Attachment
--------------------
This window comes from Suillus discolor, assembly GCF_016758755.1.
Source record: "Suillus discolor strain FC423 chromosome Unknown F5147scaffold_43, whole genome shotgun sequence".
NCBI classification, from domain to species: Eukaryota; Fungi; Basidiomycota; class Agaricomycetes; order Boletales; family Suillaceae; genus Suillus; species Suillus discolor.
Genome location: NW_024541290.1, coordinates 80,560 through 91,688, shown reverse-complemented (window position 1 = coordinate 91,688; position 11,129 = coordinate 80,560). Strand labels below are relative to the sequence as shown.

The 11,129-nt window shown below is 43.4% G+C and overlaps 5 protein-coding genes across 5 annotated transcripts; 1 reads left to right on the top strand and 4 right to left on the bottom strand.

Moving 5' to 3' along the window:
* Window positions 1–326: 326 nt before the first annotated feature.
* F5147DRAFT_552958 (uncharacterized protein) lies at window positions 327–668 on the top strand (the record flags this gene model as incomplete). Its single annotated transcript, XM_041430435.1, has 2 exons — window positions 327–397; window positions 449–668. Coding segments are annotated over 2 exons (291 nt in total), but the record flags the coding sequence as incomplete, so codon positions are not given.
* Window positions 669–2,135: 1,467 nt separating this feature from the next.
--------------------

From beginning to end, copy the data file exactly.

This window comes from Suillus discolor, assembly GCF_016758755.1.
Source record: "Suillus discolor strain FC423 chromosome Unknown F5147scaffold_43, whole genome shotgun sequence".
NCBI classification, from domain to species: Eukaryota; Fungi; Basidiomycota; class Agaricomycetes; order Boletales; family Suillaceae; genus Suillus; species Suillus discolor.
Genome location: NW_024541290.1, coordinates 80,560 through 91,688, shown reverse-complemented (window position 1 = coordinate 91,688; position 11,129 = coordinate 80,560). Strand labels below are relative to the sequence as shown.

The 11,129-nt window shown below is 43.4% G+C and overlaps 5 protein-coding genes across 5 annotated transcripts; 1 reads left to right on the top strand and 4 right to left on the bottom strand.

Moving 5' to 3' along the window:
* Window positions 1–326: 326 nt before the first annotated feature.
* F5147DRAFT_552958 (uncharacterized protein) lies at window positions 327–668 on the top strand (the record flags this gene model as incomplete). Its single annotated transcript, XM_041430435.1, has 2 exons — window positions 327–397; window positions 449–668. Coding segments are annotated over 2 exons (291 nt in total), but the record flags the coding sequence as incomplete, so codon positions are not given.
* Window positions 669–2,135: 1,467 nt separating this feature from the next.